The SSMU President is the leader of the SSMU executive team, in addition to being a key player in interactions with the administration. The President is the only undergraduate representative on the Board of Governors, and sits on Senate. The President is
Ogundeji is a U3 S–ci–l–gy student at Mcgill. She currently sits –n SSMU’S Equitable G–vernance Ref–rm C–mmittee, is a P–litical C––rdinat–r at the Black Student’s Netw–rk (BSNH, and w–rks as a Fl––r Fell–w. Pri–r t– that, Ogundeji served as Secretary General –f the Arts Undergraduate S–ciety (AUSH. She cites her experience as President –f the S–ci–l–gy Students’ Ass–ciati–n (SSAH and VP Internal –f the BSN as pr––f –f her experience in an administrative c–ntext, including experience –rganizing and c–mmunicating within multiple teams.
Ogundeji’s overall platform prioritizes efficiency, SSMU accountability, and student advocacy. Her campaign sl–gan “Lean Back” emphasizes that Mcgill students sh–uld be unequiv–cally supp–rted by their student representatives. Ogundeji wants t– implement a SSMU Executive C–de –f C–nduct via an ad-hoc committee under the president’s portfolio (that would be ratified by the SSMU membership), which she says is primarily a resp–nse t– anti-zi–nist tweets published by f–rmer Arts representative Ig–r Sadik–v, a f–rmer Daily edit–r, and recent allegati–ns –f sexual assault against f–rmer VP External David Aird. She feels that there currently exists “a lack –f explicit acc–untability measures f–r executives,” mainly as a result –f vague language in the SSMU C–nstituti–n and executive c–ntracts. She feels this would make potential repercussions less at the whim or vague and arbitrary definitions of misconduct.
Ogundeji also wants to collaborate with the incoming VP Student Life and SSMU Mental Health C–mmissi–ners t– implement a c–unselling team that w–uld address the needs –f racialized students –n campus: SSMU currently has a similar pr–gram f–r students wh– identify as LGBTQIA+, i.e. the Mcgill PRIDE C–unselling Team. The pr–p–sed c–unselling team w–uld instead f–cus –n issues m–re deeply r––ted in race and c–l–nialism, and the p–tential imbedded mental health issues therein.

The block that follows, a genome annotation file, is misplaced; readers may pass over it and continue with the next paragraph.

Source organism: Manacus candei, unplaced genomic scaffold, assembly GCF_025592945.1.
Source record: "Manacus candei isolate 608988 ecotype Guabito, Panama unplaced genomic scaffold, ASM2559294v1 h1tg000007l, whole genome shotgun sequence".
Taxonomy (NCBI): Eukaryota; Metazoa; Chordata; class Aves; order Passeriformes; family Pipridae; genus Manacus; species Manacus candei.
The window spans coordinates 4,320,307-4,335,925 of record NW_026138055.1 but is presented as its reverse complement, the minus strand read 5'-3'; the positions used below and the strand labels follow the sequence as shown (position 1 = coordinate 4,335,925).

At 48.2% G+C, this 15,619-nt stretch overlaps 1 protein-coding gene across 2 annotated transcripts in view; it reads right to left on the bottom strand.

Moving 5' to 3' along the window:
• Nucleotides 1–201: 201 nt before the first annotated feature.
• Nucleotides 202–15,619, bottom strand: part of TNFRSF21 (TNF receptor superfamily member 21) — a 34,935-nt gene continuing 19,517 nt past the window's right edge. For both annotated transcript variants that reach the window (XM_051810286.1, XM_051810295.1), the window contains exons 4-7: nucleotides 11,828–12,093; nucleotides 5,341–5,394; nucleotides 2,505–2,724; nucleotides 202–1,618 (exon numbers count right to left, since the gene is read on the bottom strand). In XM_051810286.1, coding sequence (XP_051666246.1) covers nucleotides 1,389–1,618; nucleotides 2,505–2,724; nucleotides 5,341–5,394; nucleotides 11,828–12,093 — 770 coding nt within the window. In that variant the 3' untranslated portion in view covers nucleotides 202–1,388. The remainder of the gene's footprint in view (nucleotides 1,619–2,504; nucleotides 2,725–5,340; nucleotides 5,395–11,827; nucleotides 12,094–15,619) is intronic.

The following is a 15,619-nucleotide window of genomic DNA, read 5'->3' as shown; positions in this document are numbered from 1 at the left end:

Shann–n has n– previ–us experience in student g–vernance at Mcgill –r elsewhere, even th–ugh he touts his “practical leadership experience.” When asked about his qualifications for the job of SSMU president, Shann–n cited his time as a quarterback –n his high sch––l’s f––tball team and the fact that he f–unded an impr–v club at Mcgill.
Shannon appears to have almost no publicly available platform. His website hosts no information about him, his experience, –r his platf–rm, but simply c–ntains a reminder t– v–te. During the candidate debates he c–ntinued t– lack any substantial platf–rm, preferring t– piggyback –ff the platf–rms –f his –pp–nents by simply agreeing with them. He stated that he is “pro opt-outable student fees” and “anti-advertisements.” To his credit, he has made his campaign finances public – which currently total $15.46, mostly for his website.
Lukas brands himself as a v–ice f–r “f–rg–tten” Mcgill students. On his Faceb––k event, he says he aims “t– –pen d––rs t– student participati–n, c–mmunicati–n and change at the General Assembly,” even though the simple existence of General Assemblies, by definition, act as forums for student participation. He will “adv–cate tirelessly f–r student c–ncerns and w–rld-class sexual vi–lence p–licy at Mcgill’s Senate,” despite the fact that Mcgill’s senate passed a Sexual Vi–lence P–licy in December –f 2016.
Muna T–jib–eva has been a chief justice –n the SSMU Judicial B–ard f–r the past tw– years. In 2015-2016, she was the President –f the S–ci–l–gy Students’ Ass–ciati–n (SSAH and Chair –f Mcgill Students f–r UN W–men. She has previ–usly served as the VP Internal –f the AUS Envir–nment C–mmittee and the InterCampus Outreach Coordinator of SSMU’S Environment Committee. As an intern at a law firm, she has also gained experience w–rking –n legal d–cuments.
T–jib–eva’s platf–rm pri–ritizes the aut–n–my –f the Judicial B–ard thr–ugh the b–dy’s c–mplete separati–n fr–m the SSMU B–ard –f Direct–rs (B–DH and Executive C–mmittee. In her visi–n, as l–ng as the B–ard’s decisi–ns are c–mpatible with Quebec law, B–D w–uld n–t have the auth–rity t– –verrule the B–ard. As President, she w–uld seek t– be seen as “as s–me–ne t– w–rk with instead –f w–rk against.”
After SSMU’S inadequate resp–nse t– allegati–ns –f sexual vi–lence against f–rmer SSMU VP External David Aird, Tojibeova proposes a Ssmu-specific sexual assault policy – not a unique proposal in this year’s electi–n. M–re–ver, by ref–rming the l–gistics –f General Assemblies, she h–pes t– make SSMU m–re relevant t– students and “sl–wly build trust in the system.” When asked ab–ut her –pini–ns –n SSMU taking p–litical p–siti–ns, T–jib–eva’s av–ided a f–rthright resp–nse by saying that she w–uld “respect the dem–cratic pr–cess” and “adv–cate f–r issues dear t– students’ hearts.” T–jib–eva w–uld als– pri–ritize mental health, a c–mm–n pillar in the platf–rm –f SSMU candidates.